How 'Green' Is the Inflation Reduction Act?

AP Photo/Rich Pedroncelli

The $433 billion in new spending from the Inflation Reduction Act is supposed to remake our planet. There are billions for climate change proposals, including putting the U.S. on track to achieve 40% fewer carbon emissions by 2030.


That was always a ridiculous, pie-in-the-sky goal. Economic activity would have to be severely curtailed for that to happen.

Part of the 40% estimate is based on the idea that 50% of new vehicles on the road by 2030 will be electric. Always an unrealistic number, the estimate is now complicated by the fact that 70% of new EV models won’t qualify for a generous subsidy under the Senate reconciliation bill.

Fox Business:

Buyers of a majority of electric-vehicle models would not qualify for a $7,500 tax credit under a Democratic proposal in the U.S. Senate.

That’s according to a group of major automakers.

Automakers have been privately concerned about the proposal’s requirements for vehicles’ batteries and critical-mineral contents to be sourced from the United States.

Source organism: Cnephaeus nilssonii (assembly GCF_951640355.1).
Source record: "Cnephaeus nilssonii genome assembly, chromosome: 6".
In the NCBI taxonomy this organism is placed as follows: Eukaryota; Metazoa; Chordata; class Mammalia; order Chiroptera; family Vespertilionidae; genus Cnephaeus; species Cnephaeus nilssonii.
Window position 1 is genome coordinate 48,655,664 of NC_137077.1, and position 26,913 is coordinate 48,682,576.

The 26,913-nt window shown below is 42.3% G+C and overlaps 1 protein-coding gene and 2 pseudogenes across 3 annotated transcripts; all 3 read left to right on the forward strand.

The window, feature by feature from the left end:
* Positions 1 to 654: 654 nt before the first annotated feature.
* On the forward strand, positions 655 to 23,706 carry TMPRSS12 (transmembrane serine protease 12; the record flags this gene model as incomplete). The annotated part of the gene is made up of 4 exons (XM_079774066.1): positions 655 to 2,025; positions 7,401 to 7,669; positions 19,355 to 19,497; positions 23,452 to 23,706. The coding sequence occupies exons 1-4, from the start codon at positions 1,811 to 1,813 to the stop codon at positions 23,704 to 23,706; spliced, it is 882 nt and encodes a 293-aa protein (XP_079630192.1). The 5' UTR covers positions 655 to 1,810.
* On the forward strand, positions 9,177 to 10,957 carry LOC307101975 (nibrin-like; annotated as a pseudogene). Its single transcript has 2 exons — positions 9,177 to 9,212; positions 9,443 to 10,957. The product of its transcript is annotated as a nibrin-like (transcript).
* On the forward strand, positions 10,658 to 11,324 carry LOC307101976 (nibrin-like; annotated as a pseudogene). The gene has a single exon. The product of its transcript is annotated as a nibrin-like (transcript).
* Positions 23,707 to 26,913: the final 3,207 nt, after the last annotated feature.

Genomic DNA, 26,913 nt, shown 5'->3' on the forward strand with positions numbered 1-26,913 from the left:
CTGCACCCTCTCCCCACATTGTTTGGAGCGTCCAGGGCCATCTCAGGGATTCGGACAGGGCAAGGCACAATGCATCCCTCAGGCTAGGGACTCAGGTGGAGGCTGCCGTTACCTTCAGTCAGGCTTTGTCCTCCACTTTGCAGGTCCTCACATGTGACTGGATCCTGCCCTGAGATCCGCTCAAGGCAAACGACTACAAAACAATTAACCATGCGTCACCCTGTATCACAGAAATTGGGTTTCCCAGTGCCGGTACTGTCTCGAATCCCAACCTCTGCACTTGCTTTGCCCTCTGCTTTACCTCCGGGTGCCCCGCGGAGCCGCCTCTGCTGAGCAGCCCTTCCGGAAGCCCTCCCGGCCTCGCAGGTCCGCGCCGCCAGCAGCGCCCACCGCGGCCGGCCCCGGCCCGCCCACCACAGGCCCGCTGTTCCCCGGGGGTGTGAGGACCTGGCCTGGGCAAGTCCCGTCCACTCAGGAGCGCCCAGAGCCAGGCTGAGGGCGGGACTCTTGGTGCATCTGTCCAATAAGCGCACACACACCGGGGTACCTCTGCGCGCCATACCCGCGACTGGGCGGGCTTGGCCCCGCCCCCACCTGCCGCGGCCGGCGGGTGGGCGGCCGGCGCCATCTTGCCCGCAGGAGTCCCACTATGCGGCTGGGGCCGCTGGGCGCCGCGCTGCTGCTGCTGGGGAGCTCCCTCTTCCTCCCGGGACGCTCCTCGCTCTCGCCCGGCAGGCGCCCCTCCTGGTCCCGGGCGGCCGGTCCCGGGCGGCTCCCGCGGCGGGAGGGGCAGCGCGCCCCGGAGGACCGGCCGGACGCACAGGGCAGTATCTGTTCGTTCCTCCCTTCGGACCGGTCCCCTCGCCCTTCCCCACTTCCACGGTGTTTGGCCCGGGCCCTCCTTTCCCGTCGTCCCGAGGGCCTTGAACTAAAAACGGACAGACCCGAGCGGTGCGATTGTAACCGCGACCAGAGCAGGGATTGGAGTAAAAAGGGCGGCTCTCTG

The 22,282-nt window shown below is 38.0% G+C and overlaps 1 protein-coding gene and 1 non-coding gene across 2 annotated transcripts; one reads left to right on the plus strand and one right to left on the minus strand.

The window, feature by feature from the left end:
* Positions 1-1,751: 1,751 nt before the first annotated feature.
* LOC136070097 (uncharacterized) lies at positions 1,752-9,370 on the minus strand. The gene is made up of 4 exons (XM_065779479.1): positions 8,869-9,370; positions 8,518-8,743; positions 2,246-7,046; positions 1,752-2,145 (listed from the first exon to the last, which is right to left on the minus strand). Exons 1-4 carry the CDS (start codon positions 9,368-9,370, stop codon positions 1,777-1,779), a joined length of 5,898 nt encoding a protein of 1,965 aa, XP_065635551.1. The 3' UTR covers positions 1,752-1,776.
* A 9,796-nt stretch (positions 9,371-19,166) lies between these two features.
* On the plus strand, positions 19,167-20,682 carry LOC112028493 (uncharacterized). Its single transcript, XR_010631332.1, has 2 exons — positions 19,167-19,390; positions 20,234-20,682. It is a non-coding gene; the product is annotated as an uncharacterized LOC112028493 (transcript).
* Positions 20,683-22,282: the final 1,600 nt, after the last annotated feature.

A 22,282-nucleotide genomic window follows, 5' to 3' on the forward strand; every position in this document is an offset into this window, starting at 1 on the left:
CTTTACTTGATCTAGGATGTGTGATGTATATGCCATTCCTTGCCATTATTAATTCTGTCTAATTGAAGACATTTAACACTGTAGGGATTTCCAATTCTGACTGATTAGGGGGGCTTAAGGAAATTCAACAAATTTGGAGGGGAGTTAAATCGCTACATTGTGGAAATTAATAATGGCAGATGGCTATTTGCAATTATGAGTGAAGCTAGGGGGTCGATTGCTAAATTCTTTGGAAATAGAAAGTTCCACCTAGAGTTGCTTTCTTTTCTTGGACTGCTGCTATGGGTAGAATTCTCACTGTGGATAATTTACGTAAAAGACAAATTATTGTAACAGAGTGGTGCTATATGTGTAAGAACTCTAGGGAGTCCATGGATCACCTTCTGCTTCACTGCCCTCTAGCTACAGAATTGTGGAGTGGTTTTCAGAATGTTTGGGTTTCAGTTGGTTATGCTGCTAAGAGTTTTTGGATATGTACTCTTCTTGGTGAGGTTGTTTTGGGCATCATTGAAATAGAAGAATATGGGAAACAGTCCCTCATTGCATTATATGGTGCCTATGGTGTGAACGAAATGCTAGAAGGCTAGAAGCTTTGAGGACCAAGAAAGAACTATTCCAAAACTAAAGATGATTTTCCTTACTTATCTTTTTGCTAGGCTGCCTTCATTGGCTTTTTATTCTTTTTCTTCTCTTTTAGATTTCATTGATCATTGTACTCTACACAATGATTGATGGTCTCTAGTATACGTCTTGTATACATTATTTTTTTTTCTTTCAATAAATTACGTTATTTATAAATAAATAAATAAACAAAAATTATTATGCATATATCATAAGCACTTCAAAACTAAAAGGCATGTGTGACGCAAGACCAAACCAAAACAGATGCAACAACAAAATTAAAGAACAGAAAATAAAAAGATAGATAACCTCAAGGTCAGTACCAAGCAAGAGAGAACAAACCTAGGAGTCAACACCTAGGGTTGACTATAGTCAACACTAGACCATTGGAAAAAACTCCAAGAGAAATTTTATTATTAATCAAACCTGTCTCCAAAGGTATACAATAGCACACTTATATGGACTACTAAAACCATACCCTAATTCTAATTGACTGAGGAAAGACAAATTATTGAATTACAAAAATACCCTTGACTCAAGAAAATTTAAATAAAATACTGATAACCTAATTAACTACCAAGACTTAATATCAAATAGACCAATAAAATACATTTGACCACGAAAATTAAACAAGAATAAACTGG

The July 27 proposal by Senators Chuck Schumer and Joe Manchin would make 70% of U.S. electric, plug-in hybrid and fuel-cell EVs ineligible upon passage, according to John Bozzella, heads of the Alliance for Automotive Innovation.

Didn’t someone tell the geniuses who wrote the bill that most new vehicles weren’t eligible?

The fact that there are nowhere near enough electric car charging stations might also have been good information for the authors of this bill.


The attitude of Biden and the Democrats appears to be that everything will eventually sort itself out. Eventually, they’ll have enough charging stations, more powerful electric cars that can travel more than a few hours, and more mechanics that can maintain the EVs.

Car makers want significant changes to the proposal, which is part of a larger drug pricing, energy and tax bill.

Without the tax credit, the vehicles become more costly for American consumers.

President Biden has a target of having half of all new vehicles sold be electric or plug-in hybrid models by 2030.

An analysis by the Congressional Budget Office on Wednesday suggested just 11,000 new EVs would use the credit in 2023.

Maybe we can all just get out and walk. The health benefits would be excellent.


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